Speaking provisionally and in mutuality, I want to explore some continuing elements for feminism as a mode of cultural critique and intervention, both for literary criticism and for the production of art.' This critique, whether it occurs in literary scholarship or in art works, might be defined as examining how cultural power relations get spoken through gender and sexuality: how gender and sexuality are represented; how they are reinforced in cultural products and in social and professional institutions; how they are and might be in motion; how they seep into and inflect all other social realms (political, economic, institutional); what their impact is; and what contradictions they reveal. I want, in short, to continue to push some gender buttons. Gender critique is both epistemological and pragmatic. My epigraph from Lyn Hejinian says that woman is in motion, not a fixed entity, in the realm of becoming, that is, of poesis, of making things different. Gender in general is a topic for analyses that 'make a difference in the totality of the spaces we call knowledge' (Pollock, Differencing xvi). By examining what Eavan Boland calls the 'covert' relationships between 'power and cadence', by demystifying sex- gender mechanisms, feminist critique contributes to re-signification. It challenges representation, studies assumptions and jostles consciousness. In doing so, it can motivate genuine shifts in policies, practices and laws.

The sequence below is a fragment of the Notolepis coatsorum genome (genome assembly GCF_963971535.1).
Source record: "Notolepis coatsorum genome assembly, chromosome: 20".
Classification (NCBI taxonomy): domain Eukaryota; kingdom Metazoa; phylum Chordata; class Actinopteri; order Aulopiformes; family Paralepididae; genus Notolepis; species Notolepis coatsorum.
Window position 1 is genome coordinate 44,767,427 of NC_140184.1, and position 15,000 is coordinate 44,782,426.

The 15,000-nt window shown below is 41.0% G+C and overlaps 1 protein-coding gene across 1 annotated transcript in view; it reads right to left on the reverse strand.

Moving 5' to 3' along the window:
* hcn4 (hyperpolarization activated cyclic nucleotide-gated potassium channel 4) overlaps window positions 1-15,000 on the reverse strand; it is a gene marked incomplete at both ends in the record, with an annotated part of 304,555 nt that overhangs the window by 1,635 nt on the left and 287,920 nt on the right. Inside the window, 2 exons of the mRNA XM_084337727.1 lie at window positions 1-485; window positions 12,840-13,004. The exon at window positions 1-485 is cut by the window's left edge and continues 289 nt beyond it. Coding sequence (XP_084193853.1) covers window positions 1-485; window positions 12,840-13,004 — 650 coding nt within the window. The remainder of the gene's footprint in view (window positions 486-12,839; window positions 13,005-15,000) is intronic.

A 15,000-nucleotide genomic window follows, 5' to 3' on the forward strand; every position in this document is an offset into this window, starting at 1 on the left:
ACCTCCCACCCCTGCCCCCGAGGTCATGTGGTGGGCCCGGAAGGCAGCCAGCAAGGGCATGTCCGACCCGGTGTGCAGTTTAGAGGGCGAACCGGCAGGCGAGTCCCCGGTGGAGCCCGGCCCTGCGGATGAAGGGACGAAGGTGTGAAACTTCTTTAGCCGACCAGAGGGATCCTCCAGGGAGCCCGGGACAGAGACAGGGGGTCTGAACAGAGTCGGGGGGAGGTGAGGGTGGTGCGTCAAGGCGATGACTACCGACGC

Published 1 November 2009 in Manifesting Australian Literary Feminisms: Nexus and Faultlines. Subjects: Feminism.